Constant Multiplication of “Force Multiplier”
Our guest columnist for this edition of “The Emperor’s New Concept” is Dr. Craig Koerner of the Center for Naval Warfare Studies, U.S. Naval War College
Some terms and phrases are self-explanatory; these have obvious utility. Others are incomprehensible; these at least have the advantage of doing little harm. The intermediate category, oddly enough, is the most dangerous. Some phrases connote deep meaning, or once possessed a useful meaning, but have now come to indicate almost anything the author desires without reference to their original use. One such phrase is “force multiplier.” Once upon a time, it was a literal and valuable expression that clarified many complex arguments. Now it is “supercalifragilisticexpialidocious.” (“And something quite atrocious.”)
When Colonel Trevor N. Dupuy was calculating the “combat value” of units in land warfare [See Dupuy, Numbers, Predictions and War (New York: Bobbs-Merrill, 1979)], and was also trying to predict battle outcomes as a function of combat value and other factors such as terrain, posture, and difficulty of mission, he discovered that some militaries seemed to succeed more often than the model suggested, while others failed far more often than suggested. Since the model tended to go wrong predictably by military nationality, he multiplied their combat power (as judged by physical weaponry, and adjusting for terrain, mission, etc.) by fixed amounts.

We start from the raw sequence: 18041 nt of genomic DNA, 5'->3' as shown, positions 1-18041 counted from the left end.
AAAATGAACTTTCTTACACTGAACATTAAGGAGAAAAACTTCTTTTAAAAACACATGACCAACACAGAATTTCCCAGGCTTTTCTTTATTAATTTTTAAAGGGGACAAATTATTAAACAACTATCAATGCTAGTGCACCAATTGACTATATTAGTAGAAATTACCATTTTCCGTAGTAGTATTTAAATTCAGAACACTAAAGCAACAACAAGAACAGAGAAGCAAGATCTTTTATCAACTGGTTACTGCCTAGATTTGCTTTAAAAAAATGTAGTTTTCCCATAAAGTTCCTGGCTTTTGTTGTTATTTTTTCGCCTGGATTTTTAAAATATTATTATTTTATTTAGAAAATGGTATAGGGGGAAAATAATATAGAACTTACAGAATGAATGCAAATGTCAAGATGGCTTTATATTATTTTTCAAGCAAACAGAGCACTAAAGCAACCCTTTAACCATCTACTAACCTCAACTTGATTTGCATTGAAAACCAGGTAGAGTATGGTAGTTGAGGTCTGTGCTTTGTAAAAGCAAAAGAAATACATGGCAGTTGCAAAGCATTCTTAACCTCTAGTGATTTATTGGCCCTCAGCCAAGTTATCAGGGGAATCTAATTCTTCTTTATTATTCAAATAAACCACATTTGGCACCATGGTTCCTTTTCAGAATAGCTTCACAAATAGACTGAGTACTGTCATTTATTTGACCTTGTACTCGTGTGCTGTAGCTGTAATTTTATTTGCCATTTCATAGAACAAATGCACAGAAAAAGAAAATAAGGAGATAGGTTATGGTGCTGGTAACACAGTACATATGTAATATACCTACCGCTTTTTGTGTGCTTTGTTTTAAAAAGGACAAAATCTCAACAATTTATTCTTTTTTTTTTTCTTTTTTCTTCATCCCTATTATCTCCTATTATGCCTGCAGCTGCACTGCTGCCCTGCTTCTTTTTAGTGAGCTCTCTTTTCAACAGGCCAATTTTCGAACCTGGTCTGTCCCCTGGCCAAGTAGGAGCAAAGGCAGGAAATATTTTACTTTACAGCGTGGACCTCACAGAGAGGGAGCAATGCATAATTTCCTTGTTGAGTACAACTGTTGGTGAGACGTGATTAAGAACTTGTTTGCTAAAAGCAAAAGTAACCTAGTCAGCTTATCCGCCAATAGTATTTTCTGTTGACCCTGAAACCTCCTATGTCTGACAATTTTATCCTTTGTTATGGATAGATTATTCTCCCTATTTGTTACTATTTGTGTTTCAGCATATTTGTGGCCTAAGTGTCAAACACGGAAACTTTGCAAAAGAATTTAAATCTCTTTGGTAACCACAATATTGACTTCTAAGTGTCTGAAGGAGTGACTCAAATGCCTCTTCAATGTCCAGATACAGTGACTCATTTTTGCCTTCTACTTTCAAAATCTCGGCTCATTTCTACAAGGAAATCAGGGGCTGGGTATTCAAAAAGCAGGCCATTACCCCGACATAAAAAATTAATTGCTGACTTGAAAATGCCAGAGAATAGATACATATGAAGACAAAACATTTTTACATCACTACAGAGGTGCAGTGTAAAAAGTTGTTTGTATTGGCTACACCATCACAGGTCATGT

These quite literal “force multipliers” augmented the hardware-based measures of combat power to account for factors invisible to the analyst given the data set. Training, morale, effects of HQs and FOs, and other such factors consistently seemed to cause some militaries to fight noticeably better than, or worse than was suggested by a measure based purely on the weaponry. The military “force” implied by the weaponry was quite literally multiplied by a factor encompassing the invisible factors, or omitted data. Actual numerical values were involved, both for weaponry based force and, via the force multiplier numbers, for the effects of the invisible factors. It would be difficult to find a more literal or more direct use of “multiplier.” Its intuitive meaning turned out to be exactly the same as its dictionary meaning.
A second, and equally laudable, use of the term came from the Israeli air war in 1967. When the Egyptian journalist Mohamed Heikal alleged that the Israelis had direct military help from the US in that war, he calculated how many air sorties the Israelis could launch, determined that the air strikes against Egypt greatly exceeded these, and filled in the “gap” with US air missions. However, he assumed that the Israelis spent far more time on the ground between missions rearming and re-fueling, something like 4 hours, rather than the 15 minutes the Israelis actually achieved. By flying more sorties per day (and with the sometimes allowable simplification in ignoring losses), the Israelis literally multiplied the air-to-ground effectiveness of their air force by getting more out of each aircraft in a very direct and mathematical sense. Rapid ground turnaround was a literal force multiplier for the Israeli Air Force; the intuitive and dictionary meanings were again in complete agreement [See A.J. Baker, The Six Day War (New York: Ballantine Books, 1974)].